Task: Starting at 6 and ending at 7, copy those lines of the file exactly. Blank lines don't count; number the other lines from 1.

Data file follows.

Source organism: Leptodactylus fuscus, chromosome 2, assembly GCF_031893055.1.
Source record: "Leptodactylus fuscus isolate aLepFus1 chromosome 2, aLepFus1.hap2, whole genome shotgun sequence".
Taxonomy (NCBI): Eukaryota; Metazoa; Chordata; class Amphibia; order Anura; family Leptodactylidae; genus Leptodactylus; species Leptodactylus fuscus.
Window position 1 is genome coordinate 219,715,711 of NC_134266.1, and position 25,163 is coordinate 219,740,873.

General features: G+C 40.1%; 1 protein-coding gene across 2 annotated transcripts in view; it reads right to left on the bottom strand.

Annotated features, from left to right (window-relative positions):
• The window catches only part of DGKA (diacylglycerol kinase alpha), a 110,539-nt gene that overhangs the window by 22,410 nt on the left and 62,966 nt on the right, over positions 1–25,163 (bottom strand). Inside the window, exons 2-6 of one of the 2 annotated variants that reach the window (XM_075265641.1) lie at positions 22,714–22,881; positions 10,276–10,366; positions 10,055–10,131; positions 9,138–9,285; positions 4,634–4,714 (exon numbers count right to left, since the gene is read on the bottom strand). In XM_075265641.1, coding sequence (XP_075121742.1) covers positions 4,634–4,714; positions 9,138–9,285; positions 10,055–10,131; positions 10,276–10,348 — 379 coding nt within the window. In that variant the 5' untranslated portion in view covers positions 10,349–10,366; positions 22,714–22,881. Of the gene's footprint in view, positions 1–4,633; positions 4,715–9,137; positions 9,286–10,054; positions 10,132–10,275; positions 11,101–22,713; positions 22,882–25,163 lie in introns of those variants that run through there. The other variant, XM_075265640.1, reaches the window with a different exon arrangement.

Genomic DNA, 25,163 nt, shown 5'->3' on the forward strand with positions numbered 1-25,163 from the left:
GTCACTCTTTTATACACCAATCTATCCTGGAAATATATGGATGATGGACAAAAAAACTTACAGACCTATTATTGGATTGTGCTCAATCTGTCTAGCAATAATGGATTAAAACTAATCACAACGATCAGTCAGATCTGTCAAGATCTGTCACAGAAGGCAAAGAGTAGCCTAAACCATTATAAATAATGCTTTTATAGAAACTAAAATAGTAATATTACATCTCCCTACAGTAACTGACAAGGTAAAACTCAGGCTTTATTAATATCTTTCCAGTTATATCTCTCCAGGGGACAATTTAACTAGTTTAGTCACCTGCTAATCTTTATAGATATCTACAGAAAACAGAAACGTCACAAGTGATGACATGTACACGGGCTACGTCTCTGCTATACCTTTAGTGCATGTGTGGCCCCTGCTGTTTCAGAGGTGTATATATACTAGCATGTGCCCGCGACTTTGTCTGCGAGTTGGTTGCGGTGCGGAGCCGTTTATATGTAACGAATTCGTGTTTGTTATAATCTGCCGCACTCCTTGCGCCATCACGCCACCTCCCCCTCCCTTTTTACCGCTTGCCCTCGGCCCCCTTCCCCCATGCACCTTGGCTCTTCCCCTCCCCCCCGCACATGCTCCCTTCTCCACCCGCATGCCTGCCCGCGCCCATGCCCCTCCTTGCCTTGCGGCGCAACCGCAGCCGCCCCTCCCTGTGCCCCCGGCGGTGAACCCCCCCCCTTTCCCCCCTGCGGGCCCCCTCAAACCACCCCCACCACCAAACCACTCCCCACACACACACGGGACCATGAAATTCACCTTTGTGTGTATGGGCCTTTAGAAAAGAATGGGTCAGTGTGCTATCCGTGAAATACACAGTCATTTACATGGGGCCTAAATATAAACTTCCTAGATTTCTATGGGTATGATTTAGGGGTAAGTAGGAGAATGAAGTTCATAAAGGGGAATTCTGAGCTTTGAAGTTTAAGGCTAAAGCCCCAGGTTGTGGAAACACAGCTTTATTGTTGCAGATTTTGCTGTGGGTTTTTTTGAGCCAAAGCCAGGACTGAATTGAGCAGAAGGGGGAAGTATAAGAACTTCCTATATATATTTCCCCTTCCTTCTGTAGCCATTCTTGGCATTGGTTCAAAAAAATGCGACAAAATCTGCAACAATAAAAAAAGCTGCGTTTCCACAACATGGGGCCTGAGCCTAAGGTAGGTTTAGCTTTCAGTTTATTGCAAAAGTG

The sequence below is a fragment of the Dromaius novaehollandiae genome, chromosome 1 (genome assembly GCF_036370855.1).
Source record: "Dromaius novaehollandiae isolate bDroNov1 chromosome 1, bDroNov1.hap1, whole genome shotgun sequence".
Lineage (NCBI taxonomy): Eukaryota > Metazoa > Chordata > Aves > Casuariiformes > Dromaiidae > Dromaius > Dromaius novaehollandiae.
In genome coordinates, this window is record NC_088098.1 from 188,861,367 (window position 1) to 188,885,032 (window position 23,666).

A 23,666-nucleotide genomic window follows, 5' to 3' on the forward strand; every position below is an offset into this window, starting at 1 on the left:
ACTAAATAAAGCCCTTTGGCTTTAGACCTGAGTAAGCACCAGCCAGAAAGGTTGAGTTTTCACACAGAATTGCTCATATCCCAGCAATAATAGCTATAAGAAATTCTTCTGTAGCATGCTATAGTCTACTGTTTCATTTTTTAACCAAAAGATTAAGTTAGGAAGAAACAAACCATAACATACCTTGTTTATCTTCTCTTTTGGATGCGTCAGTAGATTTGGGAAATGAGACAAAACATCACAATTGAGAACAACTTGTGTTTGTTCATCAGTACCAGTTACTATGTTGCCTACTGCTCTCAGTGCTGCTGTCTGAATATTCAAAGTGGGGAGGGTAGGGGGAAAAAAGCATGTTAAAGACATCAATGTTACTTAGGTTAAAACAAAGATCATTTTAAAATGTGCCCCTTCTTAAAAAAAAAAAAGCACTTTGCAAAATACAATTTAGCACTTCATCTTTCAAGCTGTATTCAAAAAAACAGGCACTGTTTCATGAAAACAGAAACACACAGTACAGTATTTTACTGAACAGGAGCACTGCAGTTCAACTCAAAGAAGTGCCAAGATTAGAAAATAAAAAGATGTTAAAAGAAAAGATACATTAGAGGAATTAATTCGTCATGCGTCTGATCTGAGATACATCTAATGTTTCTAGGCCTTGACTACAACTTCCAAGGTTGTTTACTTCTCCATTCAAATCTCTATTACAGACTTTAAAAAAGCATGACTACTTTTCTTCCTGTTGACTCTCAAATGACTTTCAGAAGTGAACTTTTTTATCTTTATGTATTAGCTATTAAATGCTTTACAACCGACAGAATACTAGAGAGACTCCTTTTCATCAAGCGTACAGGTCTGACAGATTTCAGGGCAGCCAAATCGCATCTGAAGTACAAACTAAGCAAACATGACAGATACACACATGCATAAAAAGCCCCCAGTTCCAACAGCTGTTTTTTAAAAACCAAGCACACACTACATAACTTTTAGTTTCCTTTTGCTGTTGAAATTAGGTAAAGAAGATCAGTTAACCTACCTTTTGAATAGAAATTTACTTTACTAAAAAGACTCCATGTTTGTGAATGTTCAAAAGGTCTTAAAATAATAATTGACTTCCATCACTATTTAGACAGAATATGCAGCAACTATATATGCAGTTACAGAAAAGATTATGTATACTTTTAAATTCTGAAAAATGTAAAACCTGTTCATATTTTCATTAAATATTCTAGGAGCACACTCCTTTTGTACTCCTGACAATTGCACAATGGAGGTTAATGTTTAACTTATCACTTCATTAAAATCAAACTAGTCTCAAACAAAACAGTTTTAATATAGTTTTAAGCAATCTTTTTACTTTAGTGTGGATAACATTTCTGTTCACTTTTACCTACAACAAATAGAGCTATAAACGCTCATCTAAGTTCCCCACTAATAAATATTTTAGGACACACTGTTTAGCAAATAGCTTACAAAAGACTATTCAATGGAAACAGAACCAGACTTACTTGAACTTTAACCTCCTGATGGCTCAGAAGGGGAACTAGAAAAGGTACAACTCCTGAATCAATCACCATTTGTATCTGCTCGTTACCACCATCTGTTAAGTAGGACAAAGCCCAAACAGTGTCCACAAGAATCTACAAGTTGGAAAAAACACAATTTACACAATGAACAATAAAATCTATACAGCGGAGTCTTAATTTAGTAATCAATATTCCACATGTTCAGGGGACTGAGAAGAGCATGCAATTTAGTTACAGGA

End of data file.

Annotated features, from left to right (window-relative positions):
• The window catches only part of DGKA (diacylglycerol kinase alpha), a 110,539-nt gene that overhangs the window by 22,410 nt on the left and 62,966 nt on the right, over positions 1–25,163 (bottom strand). Inside the window, exons 2-6 of one of the 2 annotated variants that reach the window (XM_075265641.1) lie at positions 22,714–22,881; positions 10,276–10,366; positions 10,055–10,131; positions 9,138–9,285; positions 4,634–4,714 (exon numbers count right to left, since the gene is read on the bottom strand). In XM_075265641.1, coding sequence (XP_075121742.1) covers positions 4,634–4,714; positions 9,138–9,285; positions 10,055–10,131; positions 10,276–10,348 — 379 coding nt within the window. In that variant the 5' untranslated portion in view covers positions 10,349–10,366; positions 22,714–22,881. Of the gene's footprint in view, positions 1–4,633; positions 4,715–9,137; positions 9,286–10,054; positions 10,132–10,275; positions 11,101–22,713; positions 22,882–25,163 lie in introns of those variants that run through there. The other variant, XM_075265640.1, reaches the window with a different exon arrangement.